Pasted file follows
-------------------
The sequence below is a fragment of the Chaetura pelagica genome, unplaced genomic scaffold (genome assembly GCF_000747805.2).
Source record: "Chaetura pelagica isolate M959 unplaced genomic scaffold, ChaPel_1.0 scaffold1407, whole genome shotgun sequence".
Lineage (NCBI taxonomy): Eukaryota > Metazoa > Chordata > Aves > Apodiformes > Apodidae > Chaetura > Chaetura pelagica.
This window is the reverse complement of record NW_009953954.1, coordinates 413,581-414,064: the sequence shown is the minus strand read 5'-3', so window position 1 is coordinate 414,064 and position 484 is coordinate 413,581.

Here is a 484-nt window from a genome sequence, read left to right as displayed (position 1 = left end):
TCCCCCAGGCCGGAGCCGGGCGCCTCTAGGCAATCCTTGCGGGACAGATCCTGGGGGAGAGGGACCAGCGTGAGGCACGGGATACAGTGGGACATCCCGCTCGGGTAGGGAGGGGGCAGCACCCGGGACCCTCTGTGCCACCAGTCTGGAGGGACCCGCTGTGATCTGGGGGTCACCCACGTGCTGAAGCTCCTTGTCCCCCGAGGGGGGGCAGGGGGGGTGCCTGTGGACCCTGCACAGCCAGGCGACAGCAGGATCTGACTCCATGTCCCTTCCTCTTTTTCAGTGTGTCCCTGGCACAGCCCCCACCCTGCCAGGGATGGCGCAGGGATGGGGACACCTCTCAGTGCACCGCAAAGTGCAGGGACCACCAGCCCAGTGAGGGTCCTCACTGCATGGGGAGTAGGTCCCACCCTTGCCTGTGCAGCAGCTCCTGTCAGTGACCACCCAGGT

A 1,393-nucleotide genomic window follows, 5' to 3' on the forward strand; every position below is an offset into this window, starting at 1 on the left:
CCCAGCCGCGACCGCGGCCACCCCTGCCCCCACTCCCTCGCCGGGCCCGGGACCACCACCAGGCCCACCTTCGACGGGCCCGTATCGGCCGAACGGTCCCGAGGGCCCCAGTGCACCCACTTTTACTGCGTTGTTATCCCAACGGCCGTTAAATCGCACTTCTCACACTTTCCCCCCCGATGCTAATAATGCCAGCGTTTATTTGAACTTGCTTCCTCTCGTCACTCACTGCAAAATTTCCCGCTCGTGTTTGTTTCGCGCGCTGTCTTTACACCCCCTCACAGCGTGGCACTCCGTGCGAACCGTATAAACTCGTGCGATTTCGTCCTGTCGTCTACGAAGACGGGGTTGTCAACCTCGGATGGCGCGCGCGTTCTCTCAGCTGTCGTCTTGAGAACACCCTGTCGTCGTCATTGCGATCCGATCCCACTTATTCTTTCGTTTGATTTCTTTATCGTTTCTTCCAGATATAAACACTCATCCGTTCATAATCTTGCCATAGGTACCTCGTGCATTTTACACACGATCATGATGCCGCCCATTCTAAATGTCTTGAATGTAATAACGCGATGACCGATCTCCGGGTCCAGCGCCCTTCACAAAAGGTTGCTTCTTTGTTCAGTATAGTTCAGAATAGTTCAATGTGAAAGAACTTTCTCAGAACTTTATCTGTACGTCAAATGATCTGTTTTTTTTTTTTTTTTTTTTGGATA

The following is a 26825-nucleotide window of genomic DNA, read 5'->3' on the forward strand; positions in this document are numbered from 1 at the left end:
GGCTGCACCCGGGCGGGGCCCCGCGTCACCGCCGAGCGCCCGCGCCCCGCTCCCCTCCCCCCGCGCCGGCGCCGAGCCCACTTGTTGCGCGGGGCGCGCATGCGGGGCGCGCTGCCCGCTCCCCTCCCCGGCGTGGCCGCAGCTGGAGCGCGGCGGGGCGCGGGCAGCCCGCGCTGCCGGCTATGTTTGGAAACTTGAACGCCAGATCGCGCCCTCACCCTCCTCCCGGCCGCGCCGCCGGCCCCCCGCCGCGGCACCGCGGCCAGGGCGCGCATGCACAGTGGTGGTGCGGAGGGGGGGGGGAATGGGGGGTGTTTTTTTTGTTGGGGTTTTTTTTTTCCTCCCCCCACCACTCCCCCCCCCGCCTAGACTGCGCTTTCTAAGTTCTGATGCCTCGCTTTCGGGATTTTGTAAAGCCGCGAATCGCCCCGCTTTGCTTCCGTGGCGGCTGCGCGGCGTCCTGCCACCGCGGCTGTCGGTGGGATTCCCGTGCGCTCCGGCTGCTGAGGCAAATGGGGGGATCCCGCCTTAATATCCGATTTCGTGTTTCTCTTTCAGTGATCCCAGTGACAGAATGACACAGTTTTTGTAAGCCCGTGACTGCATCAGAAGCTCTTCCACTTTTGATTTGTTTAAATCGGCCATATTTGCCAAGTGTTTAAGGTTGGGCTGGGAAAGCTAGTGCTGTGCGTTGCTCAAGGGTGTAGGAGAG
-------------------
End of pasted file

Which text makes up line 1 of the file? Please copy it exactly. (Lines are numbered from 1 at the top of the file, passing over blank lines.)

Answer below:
The sequence below is a fragment of the Chaetura pelagica genome, unplaced genomic scaffold (genome assembly GCF_000747805.2).